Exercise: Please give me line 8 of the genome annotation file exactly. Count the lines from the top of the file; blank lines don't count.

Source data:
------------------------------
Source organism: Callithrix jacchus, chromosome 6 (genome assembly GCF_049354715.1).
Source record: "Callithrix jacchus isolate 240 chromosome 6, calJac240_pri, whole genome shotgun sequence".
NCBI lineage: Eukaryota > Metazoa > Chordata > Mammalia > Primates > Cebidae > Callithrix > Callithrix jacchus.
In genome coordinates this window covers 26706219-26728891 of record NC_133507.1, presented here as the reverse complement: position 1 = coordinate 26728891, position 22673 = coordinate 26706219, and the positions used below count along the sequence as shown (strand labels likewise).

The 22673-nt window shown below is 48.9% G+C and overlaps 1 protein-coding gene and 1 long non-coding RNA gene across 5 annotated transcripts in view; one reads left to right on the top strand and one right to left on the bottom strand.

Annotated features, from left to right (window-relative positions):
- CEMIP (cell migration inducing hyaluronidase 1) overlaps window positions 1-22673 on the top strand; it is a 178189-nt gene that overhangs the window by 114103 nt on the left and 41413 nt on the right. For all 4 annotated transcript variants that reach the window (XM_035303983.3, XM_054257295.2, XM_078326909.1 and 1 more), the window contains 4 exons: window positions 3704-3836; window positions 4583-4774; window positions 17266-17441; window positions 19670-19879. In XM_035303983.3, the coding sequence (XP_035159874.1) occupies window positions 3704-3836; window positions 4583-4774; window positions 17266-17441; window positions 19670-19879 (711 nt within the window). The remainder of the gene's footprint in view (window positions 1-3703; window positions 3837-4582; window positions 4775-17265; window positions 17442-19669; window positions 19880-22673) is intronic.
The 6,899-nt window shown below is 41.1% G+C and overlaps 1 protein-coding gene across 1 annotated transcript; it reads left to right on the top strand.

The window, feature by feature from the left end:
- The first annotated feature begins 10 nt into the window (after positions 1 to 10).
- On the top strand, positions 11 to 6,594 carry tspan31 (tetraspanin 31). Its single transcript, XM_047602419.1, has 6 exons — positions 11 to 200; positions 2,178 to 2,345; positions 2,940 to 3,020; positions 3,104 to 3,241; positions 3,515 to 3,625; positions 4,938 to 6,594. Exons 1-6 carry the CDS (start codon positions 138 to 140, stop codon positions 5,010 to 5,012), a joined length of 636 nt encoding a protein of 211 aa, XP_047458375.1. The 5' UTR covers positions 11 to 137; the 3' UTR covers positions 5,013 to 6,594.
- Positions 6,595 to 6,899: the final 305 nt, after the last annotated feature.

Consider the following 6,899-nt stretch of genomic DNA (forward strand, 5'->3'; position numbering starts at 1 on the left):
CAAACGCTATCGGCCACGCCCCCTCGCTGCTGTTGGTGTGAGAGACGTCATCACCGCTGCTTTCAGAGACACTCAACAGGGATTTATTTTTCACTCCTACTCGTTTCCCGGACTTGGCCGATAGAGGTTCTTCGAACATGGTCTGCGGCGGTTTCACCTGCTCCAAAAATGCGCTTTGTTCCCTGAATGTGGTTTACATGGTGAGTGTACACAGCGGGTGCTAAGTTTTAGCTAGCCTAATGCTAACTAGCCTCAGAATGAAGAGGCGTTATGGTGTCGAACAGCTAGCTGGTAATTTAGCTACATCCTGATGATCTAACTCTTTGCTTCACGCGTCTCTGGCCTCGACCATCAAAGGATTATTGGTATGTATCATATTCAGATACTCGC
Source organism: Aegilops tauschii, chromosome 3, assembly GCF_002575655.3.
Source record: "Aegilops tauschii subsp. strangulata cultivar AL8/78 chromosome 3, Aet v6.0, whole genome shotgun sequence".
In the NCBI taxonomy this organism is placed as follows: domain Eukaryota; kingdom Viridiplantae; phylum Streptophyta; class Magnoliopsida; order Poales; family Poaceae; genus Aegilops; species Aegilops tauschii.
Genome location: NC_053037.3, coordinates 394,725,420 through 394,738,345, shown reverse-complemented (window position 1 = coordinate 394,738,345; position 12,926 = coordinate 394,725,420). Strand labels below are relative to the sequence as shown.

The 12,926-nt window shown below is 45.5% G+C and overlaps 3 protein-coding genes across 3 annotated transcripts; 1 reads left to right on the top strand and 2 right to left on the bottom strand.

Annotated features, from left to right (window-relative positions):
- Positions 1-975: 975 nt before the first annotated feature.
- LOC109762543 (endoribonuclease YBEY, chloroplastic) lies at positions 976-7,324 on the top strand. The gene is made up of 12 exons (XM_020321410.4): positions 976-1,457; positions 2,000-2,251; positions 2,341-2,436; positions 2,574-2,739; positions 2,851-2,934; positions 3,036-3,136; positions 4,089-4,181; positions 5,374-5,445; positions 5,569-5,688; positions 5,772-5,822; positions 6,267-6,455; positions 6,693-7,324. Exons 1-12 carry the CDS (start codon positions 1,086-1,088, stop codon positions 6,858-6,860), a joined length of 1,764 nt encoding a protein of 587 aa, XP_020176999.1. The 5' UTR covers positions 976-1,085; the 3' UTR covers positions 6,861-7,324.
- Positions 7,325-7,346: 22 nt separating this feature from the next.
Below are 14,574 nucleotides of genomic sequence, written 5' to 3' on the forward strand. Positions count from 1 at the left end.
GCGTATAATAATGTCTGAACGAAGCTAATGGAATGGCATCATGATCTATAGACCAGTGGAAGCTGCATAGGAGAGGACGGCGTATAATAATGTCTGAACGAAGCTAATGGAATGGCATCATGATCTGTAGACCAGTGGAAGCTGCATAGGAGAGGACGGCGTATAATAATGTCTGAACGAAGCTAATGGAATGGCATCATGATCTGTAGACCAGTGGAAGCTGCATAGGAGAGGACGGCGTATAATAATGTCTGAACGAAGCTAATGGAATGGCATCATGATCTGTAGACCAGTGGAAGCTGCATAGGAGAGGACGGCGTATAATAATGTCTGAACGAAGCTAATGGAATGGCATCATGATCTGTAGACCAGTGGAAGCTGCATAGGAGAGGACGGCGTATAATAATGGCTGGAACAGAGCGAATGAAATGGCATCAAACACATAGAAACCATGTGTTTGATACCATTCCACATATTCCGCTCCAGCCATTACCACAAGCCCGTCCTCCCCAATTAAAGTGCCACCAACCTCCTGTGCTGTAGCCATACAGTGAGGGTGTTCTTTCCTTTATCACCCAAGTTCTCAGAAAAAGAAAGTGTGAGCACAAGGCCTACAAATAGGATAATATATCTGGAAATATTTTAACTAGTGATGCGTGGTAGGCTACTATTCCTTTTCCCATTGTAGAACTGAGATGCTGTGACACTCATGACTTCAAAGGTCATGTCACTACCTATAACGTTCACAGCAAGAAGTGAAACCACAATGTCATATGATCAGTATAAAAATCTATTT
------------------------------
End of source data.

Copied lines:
The 6,899-nt window shown below is 41.1% G+C and overlaps 1 protein-coding gene across 1 annotated transcript; it reads left to right on the top strand.